A rotational injury of the hemipelvis causes serious anatomical disruptions in the pelvic cavity. The proximal femur and hip is seen from the anterior view on the 3-D volume rendered CT image on the left. This AP hip radiograph demonstrates some of the important parts of the hip and proximal femur that should be identified.
Standard views of the hip consist of the AP projection (seen above), and horizontal beam lateral or the frog-leg lateral projections; therefore the radiographic anatomy seen by these views should also be reviewed at this time.
This radiograph demonstrates the anatomy that should be seen on the AP axial frogleg projection. Throughout this module we will use standard radiology terminology to describe terms such as exposure technique, positioning error, and tube angle.
When the patient is incorrectly positioned, which results in an unacceptable radiograph, this is called a positioning error or technologist positioning error. Any object that can potentially obstruct the anatomy under investigation and can be removed should be removed. For the AP pelvis view the lower extremity and feet are internally rotated 15-20 degrees from vertical. The pelvis is formed by the two innominate bones (ilium, ischium, and pubis), sacrum, and coccyx.
Sacrum and coccyx aligned with the pubis symphysis and the ischial spines, when seen are aligned with the pelvic brim. Internal rotation of the femurs to profile the greater trochanters unless the patient presents with acute trauma and leg or hip deformity, traumatic external rotation of the hip or leg, or pain suggestive of an acute fracture.
When properly positioned the femoral necks will not be foreshortened, the greater trochanter of each femur is demonstrated in profile laterally, and the lesser trochanter superimposed by the neck of the femur or slightly projected medially. Radiographic technique should demonstrate good penetration of the bony pelvis especially the iliac wings, sacrum, acetabulum, and hip joint. Soft tissue structures that should be seen within the true pelvis include the urinary bladder and air contrast in the rectum.
At first glance it may look like the left hip is not properly rotated; however, closer inspection reveals a congenital abnormality of the femoral head and neck.
This patient suffered blunt trauma to the abdomen and pelvis during a motor vehicle accident.
Often the radiographer is called upon to take high quality diagnostic radiographs while the trauma team administers care to a critically injured patient.
This radiograph of the pelvis is adequate for evaluating the hip joint for fracture or dislocation.
This is a post surgical radiograph taken to evaluate the alignment of the pelvis and to evaluate the proximal femoral rod and left hip.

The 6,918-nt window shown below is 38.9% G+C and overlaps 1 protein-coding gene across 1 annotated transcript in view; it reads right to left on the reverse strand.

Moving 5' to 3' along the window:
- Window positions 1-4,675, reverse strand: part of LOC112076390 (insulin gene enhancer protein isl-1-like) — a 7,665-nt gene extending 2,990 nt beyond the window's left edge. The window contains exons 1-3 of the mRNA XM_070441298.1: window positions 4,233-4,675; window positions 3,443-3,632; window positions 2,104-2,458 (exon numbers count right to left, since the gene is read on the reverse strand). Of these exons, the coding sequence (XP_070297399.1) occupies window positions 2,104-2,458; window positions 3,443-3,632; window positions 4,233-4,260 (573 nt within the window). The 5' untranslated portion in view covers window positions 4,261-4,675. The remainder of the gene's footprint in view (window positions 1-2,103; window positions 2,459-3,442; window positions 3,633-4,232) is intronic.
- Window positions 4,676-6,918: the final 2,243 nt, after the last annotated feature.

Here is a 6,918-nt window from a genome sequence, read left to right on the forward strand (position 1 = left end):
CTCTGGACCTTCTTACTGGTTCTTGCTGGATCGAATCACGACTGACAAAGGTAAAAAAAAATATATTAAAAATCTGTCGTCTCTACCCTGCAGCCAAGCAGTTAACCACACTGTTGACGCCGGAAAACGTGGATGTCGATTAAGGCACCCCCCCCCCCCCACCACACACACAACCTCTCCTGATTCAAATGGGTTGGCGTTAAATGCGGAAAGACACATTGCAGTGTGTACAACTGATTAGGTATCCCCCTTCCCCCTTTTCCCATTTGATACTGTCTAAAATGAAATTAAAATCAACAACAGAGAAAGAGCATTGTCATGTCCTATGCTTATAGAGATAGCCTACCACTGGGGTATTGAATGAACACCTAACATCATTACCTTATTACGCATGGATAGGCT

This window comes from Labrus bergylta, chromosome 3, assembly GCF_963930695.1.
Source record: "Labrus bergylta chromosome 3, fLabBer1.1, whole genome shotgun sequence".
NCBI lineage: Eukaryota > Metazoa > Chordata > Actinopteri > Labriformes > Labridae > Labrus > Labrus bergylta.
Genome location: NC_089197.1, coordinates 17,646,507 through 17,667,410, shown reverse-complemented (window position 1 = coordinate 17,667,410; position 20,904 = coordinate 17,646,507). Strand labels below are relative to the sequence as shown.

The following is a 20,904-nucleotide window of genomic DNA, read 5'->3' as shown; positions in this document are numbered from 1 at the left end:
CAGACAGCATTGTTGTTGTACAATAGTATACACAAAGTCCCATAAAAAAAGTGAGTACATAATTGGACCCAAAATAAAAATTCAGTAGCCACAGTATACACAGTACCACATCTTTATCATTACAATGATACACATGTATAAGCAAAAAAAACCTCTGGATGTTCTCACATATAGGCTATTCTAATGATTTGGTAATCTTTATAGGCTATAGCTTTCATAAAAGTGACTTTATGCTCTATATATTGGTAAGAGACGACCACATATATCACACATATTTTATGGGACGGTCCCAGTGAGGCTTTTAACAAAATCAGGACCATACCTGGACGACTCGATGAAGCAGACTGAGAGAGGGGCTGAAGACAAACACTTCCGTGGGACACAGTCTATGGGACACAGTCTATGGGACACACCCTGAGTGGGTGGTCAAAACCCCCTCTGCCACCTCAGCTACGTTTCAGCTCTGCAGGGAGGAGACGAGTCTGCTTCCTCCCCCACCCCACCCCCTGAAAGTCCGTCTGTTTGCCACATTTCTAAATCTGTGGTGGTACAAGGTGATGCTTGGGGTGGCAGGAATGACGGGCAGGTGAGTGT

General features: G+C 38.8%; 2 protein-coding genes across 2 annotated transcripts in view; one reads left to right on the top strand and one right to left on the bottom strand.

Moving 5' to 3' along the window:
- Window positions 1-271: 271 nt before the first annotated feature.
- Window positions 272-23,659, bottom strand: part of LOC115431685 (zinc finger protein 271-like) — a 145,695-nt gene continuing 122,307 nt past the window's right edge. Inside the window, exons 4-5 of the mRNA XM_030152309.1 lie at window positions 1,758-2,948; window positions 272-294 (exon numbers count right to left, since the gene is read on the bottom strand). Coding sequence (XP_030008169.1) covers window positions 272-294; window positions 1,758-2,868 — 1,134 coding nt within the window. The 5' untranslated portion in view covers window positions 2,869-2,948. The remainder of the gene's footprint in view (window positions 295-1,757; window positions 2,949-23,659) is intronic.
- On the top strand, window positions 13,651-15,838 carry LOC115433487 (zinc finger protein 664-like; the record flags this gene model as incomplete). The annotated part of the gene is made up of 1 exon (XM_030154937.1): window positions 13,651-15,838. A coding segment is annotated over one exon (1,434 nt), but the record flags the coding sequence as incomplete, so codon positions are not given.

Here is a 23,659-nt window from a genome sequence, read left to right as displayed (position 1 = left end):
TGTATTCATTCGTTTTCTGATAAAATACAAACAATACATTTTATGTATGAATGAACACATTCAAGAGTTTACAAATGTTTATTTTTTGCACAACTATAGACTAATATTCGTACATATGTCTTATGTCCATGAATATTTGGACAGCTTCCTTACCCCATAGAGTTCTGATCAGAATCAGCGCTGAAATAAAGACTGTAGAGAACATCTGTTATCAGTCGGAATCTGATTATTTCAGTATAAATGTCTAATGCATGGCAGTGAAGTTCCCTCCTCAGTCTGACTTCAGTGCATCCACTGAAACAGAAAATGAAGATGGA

This is an acceptable radiograph that meets the diagnostic criteria for the AP pelvis projection. The patient?s history for this exam involves acute trauma to the left pelvis and left hip due to a fall.
This is a very good radiograph in terms of demonstrating the required anatomy for the AP pelvis projection.
This patient is an ambulatory patient who presented with hip pain and a chief complaint of ?fall 2 days prior.? This radiograph was taken in the radiology department; does it meet the diagnostic criteria for the AP pelvis projection? Paying close attention to the patient history that goes with each study will eliminate unnecessary exposure and allow one to practice within the guidelines ALARA. Give your critique of this AP pelvis radiograph, which was taken upright to evaluate both hip joints as a weight-bearing study?
When performing the weight-bearing study both legs are in the neutral position rather than internally rotated in an unnatural standing position.
This AP pelvis radiograph was taken to evaluate the pelvis and hips, chief complaint, ?chronic bilateral hip pain.? Does this radiograph meet the diagnostic criteria for the AP pelvis view? This radiograph does not meet the diagnostic criterion for the AP pelvis view because a portion of the right ilium and right proximal femur are clipped. This patient was brought to a local emergency room on a spine board suspected of having multiple traumatic injuries.
Imaging for trauma in the emergency room as part of the trauma team requires experience and skill to get the best radiograph on the first attempt. The patient is well centered; both hip joints and proximal femurs are included on the radiograph.
This patient was brought to a local emergency room on a spine board after suffering acute trauma. The magnitude of injuries seen on this radiograph, like the previous one, tells the story of serious, potentially life-threatening injuries.
This radiograph was taken on a trauma patient who presented with the right hip in external rotation and extreme pain. When a trauma patient presents with external rotation of the lower extremity the technologist should not internally rotate the hip. Give your critique of this postoperative radiograph given the clinical history, ?evaluate internal fixation of the pelvis.? Does this radiograph meet the diagnostic criteria for the AP pelvis view? This radiograph fails to meet the diagnostic criteria for image quality and positioning of the part.